On the question of systemic violence and ongoing social trauma, the imagery from Katrina is powerful, almost archetypically so—that even when the waters recede, there are forces acting to drag people and communities back into chaos and disruption. When you talk about countervailing forces of memory, forces that contradict faithful witness to trauma, I think about this year and its celebration of civil rights movement achievements in Montgomery, Birmingham, and Jackson. These are obviously praiseworthy and impressive moments from one perspective, but from another, they forge a rather too easy consensus about the success of the current state of the struggle for equality—a somewhat less jagged path through the violence and indeed trauma it all entailed. I think we see this urge to triumphalism in the only large-scale lynching monument in the United States in Duluth, Minnesota for instance, which Dora Apel has analyzed quite subtly. I’m not sure what to do with all the implications here, but in these cases of perduring social trauma, the contrast between embracing resurrection and witnessing to Holy Saturday could make quite a difference.
Shelly, thanks for taking the time to work through all of this. I’ll leave the last word to you if there’s anything you’d like to add or make more complete in terms of the great amount of ground you’ve covered in response to the trauma of Sandy Hook.
SLR: I am struck by the fact that the Thomas account, as you say, features the resurrected Christ in this “spectral fleshiness.” (ghostly and scarred) The implication is that these scars are of a different sort—in some way transfigured in the resurrection. We can think about this by way of another interesting gospel connection.
12th century Transfiguration of Christ Icon from St. Catherine’s Monastery, Mount Sinai
The event of resurrection is often interpreted in light of the event of the transfiguration in the Christian tradition. Although John is the only gospel that does not have an account of the transfiguration, some scholars account for this by saying that the whole gospel is a transfiguration account. This strikes me as suggestive for my reading of Thomas and what we might come to understand as the transfiguration of wounds. The word trans- suggests a crossing or passage across the surface of flesh that is figured, differently, by the encounter. This “passage” neither plunges us back into the wound nor removes it. Instead, the scars transfigure life or, as you say, “reconstitute” it. A famous hymn from my tradition claims that there is “power in the blood”; I am wrestling over the claim that there is power in the scars. But of what sort? Scars hold the memory of the suffering, but they also transfigure that suffering. I turn to the images of my mother’s scars and to the community in Sandy Hook to ‘flesh out’ the theological picture of resurrection, because I find that these textured ‘resurrection accounts’ can move me beyond my theological impasses. This has certainly been the case in my work with veterans; I bring these stories of resurrection to my theological work.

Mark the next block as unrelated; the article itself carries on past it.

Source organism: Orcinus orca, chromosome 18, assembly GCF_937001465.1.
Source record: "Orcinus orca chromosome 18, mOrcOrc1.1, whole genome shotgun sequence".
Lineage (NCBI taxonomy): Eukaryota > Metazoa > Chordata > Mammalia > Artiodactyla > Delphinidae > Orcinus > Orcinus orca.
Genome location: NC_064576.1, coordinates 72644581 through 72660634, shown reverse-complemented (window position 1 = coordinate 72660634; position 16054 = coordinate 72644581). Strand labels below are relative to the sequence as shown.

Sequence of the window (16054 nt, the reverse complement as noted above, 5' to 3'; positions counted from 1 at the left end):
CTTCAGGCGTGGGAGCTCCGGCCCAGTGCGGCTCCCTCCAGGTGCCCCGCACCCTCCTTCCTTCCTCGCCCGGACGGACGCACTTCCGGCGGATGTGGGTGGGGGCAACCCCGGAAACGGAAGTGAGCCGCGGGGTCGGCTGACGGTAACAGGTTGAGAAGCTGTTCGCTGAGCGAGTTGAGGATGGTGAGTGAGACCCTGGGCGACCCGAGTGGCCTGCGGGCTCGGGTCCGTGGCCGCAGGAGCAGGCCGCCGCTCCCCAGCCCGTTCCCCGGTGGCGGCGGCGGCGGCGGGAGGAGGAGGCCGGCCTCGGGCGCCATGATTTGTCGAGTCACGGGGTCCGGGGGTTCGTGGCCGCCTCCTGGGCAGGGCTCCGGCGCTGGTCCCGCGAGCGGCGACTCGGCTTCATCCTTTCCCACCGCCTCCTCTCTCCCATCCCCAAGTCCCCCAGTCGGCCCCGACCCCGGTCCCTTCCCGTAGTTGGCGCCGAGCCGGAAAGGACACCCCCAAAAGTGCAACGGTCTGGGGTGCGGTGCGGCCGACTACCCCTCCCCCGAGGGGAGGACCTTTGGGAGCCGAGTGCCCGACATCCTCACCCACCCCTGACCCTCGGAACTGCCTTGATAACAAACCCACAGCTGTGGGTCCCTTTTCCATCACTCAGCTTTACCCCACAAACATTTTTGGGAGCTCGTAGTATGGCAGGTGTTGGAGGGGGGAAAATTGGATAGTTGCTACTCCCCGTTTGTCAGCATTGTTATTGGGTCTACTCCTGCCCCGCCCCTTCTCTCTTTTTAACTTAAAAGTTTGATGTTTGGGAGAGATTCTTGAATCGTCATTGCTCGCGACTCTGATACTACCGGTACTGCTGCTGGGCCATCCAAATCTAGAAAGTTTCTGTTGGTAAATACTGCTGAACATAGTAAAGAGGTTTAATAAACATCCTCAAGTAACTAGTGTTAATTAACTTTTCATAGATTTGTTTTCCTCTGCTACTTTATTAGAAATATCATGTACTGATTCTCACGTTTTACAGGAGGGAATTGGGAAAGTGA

I think your turn to memorializing is an important one. How is the past performed in the present? How might the memory be carried forward in such a way that the suffering of the past transfigures the present? Memorials are about working through scars, we could say. This is careful work of insisting that an event still speaks but to do so without reopening wounds. Apel’s work on memorialization and lynching is important, because she is thinking from a different angle about how notions of transfiguration and redemption operate to shape collective memory. She shares concerns about theological claims that underlie how communities remember—redemption, martyrdom, atonement, and forgiveness. This is why working with the biblical narratives is so important, because some of the central assumptions that emerge from those stories infuse an American redemptive narrative. Interpretation and theological writing can, thus, be a mode of testifying at the site of resurrection wounds—resisting their theological closure, refusing tidy answers, and querying the transmission of the biblical story. A textured reading of resurrection can do something of the subtle work that Apel does in examining the dynamics of memorializing.
CJD: Shelly, with that we will bring it to a close. Thanks for all your work on this.
SLR: Thank you for the exchange.
Again, the photos of cards above are from the Letters to Newtown Tumblr. Paintings and icons are from the Creative Commons or are otherwise in the public domain.
Next week we’ll add the conversion roundtable to the mix, and next in the Newtown series we’ll be hearing from Mark Wiebe, a systematic theologian. Thanks so much for reading, and as always, follow the “Ask” link above to ask questions.